How Has COVID-19 Affected 2020 AP® Exams?

By Emily Munger

Due to the ever-changing circumstances surrounding COVID-19, the College Board® has made changes to this year’s AP® Exams.

These changes come in the form of a revised format, structure, and schedule. In a recent survey conducted by the College Board®, it was discovered that most students prefer to take the test regardless of school closures resulting in educational disruptions.

This is more than likely a result of students wanting to take the test sooner rather than later while course content is still fresh and in anticipation of possibly receiving college credit for a passing score.

While the 2020 AP exams will still take place, the circumstances will be different. Students will take the exams at home, and the exams will be online and accessible via computers and tablets.

All exams will be structured as free-response questions, meaning multiple-choice questions will be omitted. Some exams have a spoken component or portfolio submission.

Additionally, the exams will be open book and open note. However, this should not be mistaken as an opportunity for collaboration with other students.

While exams will not be proctored, the College Board has announced strict security guidelines to ensure academic honesty.

We recommend replicating the testing environment as closely as possible. Find a quiet space, remove all distractions, and treat the test exactly as you would if you were taking it in school.

Revised AP Exam Schedule

Along with the updated testing format, there is also a revised schedule. All testing will take place from May 11th-May 22nd. Makeup options will take place Monday, June 1st – Friday, June 5th.

Monday, May 11th

  • 11:00 AM CST: Physics C: Mechanics
  • 1:00 PM CST: Physics C: Electricity and Magnetism
  • 3:00 PM CST: United States Government and Politics

Tuesday, May 12th

  • 11:00 AM CST: Latin
  • 1:00 PM CST: Calculus AB, Calculus BC
  • 3:00 PM CST: Human Geography

Wednesday, May 13th

  • 11:00 AM CST: Physics 2: Algebra-Based
  • 1:00 PM CST: English Literature and Composition
  • 3:00 PM CST: European History

Thursday, May 14th

  • 11:00 AM CST: Spanish Literature and Culture
  • 1:00 PM CST: Chemistry
  • 3:00 PM CST: Physics 1: Algebra-Based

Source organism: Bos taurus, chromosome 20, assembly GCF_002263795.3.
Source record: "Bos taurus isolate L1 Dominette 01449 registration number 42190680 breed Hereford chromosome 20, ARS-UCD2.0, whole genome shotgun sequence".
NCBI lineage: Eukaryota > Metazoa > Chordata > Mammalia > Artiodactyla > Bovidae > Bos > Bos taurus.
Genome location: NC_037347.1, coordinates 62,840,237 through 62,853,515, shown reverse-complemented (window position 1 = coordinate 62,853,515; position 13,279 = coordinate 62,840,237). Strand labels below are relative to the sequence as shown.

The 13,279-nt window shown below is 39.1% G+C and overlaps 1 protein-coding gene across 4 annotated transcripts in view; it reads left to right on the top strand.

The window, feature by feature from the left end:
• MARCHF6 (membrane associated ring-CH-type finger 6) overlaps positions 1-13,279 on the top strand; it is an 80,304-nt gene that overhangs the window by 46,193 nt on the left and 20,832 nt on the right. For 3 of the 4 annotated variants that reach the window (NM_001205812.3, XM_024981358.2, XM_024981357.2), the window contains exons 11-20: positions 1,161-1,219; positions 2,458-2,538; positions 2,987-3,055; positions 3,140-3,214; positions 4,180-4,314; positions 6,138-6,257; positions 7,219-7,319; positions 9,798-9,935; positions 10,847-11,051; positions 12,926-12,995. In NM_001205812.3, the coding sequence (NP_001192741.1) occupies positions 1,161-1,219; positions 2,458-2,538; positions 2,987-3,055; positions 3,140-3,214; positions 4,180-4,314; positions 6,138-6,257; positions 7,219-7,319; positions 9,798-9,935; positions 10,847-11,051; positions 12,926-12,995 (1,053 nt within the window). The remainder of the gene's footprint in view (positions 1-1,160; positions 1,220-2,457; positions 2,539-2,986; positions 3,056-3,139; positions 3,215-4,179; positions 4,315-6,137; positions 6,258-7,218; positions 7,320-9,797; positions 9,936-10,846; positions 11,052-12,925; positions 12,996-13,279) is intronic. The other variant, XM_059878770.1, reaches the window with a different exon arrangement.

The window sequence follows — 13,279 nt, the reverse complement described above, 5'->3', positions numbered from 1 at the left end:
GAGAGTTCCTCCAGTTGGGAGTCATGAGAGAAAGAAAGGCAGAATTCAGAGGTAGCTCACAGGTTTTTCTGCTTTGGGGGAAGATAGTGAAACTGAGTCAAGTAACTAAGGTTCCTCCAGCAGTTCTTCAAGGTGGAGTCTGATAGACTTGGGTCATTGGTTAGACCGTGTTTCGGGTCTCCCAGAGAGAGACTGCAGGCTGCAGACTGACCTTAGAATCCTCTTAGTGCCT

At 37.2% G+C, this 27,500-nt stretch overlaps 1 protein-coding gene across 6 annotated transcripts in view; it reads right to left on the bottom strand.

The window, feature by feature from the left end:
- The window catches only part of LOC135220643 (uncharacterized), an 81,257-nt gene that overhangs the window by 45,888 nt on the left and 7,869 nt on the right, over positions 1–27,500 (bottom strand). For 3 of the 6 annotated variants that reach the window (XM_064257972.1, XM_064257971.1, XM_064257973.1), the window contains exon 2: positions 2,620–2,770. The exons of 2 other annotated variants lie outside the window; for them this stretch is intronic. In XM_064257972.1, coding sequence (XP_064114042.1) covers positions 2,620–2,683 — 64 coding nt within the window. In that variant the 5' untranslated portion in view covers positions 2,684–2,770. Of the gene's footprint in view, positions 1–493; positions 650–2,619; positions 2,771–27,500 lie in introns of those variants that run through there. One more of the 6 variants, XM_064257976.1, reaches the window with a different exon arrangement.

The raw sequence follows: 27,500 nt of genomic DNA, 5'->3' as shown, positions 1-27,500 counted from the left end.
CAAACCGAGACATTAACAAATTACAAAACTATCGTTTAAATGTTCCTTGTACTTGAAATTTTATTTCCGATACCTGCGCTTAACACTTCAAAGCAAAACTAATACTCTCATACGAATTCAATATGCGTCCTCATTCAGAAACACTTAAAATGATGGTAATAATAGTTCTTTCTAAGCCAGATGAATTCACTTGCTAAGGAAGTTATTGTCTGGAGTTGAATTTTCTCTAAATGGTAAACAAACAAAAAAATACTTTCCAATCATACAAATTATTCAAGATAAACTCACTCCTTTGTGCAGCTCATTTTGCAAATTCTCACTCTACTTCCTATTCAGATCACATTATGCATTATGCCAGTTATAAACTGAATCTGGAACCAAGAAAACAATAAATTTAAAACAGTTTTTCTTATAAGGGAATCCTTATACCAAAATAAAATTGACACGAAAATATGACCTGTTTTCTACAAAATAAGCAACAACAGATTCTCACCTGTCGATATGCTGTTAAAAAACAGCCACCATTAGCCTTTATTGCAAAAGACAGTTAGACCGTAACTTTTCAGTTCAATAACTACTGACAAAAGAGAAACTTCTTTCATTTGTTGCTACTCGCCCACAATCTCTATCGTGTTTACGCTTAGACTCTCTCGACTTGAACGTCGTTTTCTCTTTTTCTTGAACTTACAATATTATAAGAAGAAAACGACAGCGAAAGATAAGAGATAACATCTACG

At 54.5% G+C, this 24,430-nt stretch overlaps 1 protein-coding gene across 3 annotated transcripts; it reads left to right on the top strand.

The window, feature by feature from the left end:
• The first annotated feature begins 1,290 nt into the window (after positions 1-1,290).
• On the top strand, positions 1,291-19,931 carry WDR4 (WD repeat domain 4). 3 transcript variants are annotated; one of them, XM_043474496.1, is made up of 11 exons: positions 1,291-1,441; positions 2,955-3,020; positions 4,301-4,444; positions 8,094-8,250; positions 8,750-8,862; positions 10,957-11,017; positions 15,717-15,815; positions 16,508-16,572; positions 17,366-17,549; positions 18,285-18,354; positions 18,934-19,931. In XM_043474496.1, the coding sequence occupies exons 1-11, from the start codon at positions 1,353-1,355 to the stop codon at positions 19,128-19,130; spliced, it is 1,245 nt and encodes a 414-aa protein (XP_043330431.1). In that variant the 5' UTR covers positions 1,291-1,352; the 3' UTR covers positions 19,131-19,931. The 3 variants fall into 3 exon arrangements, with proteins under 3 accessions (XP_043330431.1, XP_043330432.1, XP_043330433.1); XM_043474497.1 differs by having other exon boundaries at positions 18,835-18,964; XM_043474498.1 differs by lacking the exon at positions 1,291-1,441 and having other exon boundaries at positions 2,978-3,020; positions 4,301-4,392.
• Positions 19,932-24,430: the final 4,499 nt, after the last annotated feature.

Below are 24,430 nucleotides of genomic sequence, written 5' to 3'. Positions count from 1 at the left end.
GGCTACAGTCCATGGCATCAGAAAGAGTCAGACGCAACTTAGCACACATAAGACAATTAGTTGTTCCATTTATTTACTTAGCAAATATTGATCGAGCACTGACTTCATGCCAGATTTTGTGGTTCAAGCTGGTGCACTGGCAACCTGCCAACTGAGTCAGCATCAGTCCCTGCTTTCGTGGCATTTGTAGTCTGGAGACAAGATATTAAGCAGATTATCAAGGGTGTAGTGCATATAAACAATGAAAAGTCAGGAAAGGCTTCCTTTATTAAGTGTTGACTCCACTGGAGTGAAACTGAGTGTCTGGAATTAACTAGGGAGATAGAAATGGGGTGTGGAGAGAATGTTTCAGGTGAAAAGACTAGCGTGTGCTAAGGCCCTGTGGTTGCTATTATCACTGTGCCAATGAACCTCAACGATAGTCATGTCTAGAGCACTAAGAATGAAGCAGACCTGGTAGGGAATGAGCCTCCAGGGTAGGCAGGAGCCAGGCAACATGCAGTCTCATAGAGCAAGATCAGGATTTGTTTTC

Friday, May 15th

  • 11:00 AM CST: Art History
  • 1:00 PM CST: United States History
  • 3:00 PM CST: Computer Science A

Monday, May 18th

  • 11:00 AM CST: Chinese Language and Culture
  • 1:00 PM CST: Biology
  • 3:00 PM CST: Environmental Science

Tuesday, May 19th

  • 11:00 AM CST: Music Theory
  • 1:00 PM CST: Psychology
  • 3:00 PM CST: Japanese Language and Culture, Italian Language and Culture

Wednesday, May 20th

  • 11:00 AM CST: German Language and Culture
  • 1:00 PM CST: English Language and Composition
  • 3:00 PM CST: Microeconomics

Thursday, May 21st

  • 11:00 AM CST: French Language and Culture
  • 1:00 PM CST: World History: Modern
  • 3:00 PM CST: Macroeconomics

Friday, May 22nd

  • 11:00 AM CST: Comparative Government and Politics
  • 1:00 PM CST: Statistics
  • 3:00 PM CST: Spanish Language and Culture

How to Study for At-Home, Online AP Exams

Don’t let these unusual circumstances detract from the importance of studying. Just because this year’s tests will allow you to use your notes & textbooks, it does not mean that the tests will be easy.

Exams will still be timed, and in fact, they will be shorter than usual. Preparing for these tests is still crucial!

There are things you can do from home to study for this year’s AP exams. College Board has released subject-specific video sessions on YouTube for AP students to attend.

Since we know that the format of the tests will be free-response, it’s a good idea to practice your writing skills. Brush up on your vocabulary and make sure you proofread your responses!

Will colleges look at this year’s exam scores differently?

Some colleges, like the distinguished University of California system for example, stated that they will continue to offer course credit for students who receive a 3 or above on their AP exams.

That being said, the notion that colleges will eventually do away with awarding credit for AP exams is nothing new. While the position of some colleges remains uncertain, KD’s VP of College Counseling Steve Peifer says, “It will never hurt you to take the AP test and do well.”

Emily Munger is an associate director at our Frisco campus.


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